Can we improve corporate search?

I had an article published in Digital Energy Journal this month. Link here

Most of us expect a search engine to be a tool which delivers us results such as documents, web pages, people profiles, lessons learnt and best practices when we type something into a box. But can it do more? Oil and gas data scientist Paul Cleverley is doing a PhD to try to find out.

Development of ‘enterprise search’ technology is fairly stagnated in companies, said Paul Cleverley, speaking at the Digital Energy Journal Aberdeen conference in May, ‘Subsurface computing and competitive advantage’.

It is usually seen as a utility, not something which affects the bottom line of the company. ‘Quite often the user interface is a pretty bland search box,’ he said. This may follow the theory-in-use dominant culture of Google which drives our expectations, but are some latent needs going unmet?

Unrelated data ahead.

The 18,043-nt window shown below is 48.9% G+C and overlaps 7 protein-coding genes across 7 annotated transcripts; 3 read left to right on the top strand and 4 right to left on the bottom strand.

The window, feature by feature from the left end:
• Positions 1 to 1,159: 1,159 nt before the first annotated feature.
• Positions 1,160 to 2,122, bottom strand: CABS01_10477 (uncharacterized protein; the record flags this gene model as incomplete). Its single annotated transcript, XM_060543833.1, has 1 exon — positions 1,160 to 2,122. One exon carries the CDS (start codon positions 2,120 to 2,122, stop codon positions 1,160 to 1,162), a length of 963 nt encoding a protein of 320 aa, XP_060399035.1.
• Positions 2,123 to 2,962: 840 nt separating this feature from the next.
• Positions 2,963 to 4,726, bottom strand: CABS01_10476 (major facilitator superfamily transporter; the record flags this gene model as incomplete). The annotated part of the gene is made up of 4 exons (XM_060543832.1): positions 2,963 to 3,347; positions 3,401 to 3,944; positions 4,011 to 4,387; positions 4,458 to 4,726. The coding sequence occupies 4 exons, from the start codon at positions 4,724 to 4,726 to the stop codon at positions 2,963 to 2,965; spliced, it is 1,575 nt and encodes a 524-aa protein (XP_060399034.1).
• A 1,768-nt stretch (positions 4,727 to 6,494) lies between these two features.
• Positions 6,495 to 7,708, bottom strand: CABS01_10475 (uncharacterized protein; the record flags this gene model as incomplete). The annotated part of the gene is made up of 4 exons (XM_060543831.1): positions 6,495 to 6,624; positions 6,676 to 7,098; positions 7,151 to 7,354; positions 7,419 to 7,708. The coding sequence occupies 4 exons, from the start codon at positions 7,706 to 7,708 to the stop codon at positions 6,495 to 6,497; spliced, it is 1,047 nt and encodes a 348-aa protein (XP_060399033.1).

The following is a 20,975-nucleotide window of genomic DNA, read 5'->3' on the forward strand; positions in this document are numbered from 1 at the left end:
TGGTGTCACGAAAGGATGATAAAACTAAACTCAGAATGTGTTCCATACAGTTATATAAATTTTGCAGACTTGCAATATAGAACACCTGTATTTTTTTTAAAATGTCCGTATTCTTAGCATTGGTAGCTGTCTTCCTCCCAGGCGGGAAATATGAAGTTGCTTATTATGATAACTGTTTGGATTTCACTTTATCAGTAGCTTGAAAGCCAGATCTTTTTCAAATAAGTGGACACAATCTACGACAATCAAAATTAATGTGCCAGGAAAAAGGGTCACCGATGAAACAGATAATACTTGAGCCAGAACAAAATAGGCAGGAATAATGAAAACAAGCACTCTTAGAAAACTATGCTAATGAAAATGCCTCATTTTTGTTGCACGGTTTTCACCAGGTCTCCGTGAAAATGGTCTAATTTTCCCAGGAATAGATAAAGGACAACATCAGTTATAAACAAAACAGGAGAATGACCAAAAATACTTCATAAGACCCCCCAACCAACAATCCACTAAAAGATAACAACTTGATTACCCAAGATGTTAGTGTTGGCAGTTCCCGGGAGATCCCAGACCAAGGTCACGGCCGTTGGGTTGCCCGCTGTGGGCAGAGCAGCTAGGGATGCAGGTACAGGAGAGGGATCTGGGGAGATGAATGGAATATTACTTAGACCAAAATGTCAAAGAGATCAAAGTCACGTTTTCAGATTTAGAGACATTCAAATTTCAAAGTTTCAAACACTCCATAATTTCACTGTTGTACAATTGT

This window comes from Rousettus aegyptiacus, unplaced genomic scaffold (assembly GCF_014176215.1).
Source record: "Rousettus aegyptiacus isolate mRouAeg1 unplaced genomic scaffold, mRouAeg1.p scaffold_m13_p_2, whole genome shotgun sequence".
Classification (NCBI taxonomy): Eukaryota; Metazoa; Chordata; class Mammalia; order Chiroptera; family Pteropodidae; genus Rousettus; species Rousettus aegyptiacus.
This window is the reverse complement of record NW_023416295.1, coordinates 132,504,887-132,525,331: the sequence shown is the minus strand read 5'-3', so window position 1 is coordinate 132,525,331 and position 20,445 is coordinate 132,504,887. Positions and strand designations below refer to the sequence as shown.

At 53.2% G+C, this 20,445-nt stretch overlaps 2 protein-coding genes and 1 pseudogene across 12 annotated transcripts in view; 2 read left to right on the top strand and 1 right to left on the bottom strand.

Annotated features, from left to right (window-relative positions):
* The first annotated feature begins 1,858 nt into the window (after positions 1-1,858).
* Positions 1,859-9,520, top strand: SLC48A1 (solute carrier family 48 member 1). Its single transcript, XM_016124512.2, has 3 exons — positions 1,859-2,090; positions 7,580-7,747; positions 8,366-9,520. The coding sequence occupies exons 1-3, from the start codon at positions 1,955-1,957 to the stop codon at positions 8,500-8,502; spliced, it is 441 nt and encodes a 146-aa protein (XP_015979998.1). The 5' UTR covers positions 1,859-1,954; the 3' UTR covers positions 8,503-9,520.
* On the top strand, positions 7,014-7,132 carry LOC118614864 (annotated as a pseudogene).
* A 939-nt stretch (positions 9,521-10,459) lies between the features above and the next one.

Considering the benefit to the company of making it easier for people to find what they are looking for and what may be valuable, perhaps it is worth investing in a better search engine architecture and design, Mr Cleverley believes.

Company information as a whole may be under-exploited and under-explored. Where the ‘whole is greater than the sum of the parts’, using the right approach, company information may be able to surface an answer or association that is not present in any one single document. Using a common metaphor, as well as finding ‘needles in haystacks’, smashing together information haystacks and finding ‘new needles’ could be a gamechanger.

This isn’t just an oil and gas problem. Scientists and engineers are generally interested in similar concepts in any industry, he said. Some of the concepts from the research have been shared with NASA and incorporated into their communication and designs.

Better searching tools can help geoscientists be more objective – weighing up a range of different possibilities, rather than sorting for information which fits their hypothesis.

Many of us may have heard executives saying that having a geologist that knows the basin inside out is a valuable asset – but can also be a liability, if he or she is not willing to engage with an alternate point of view about how it works.

Paul Cleverley is an information scientist. He is in his 4th year of a PhD at Robert Gordon University, Aberdeen…

 

 

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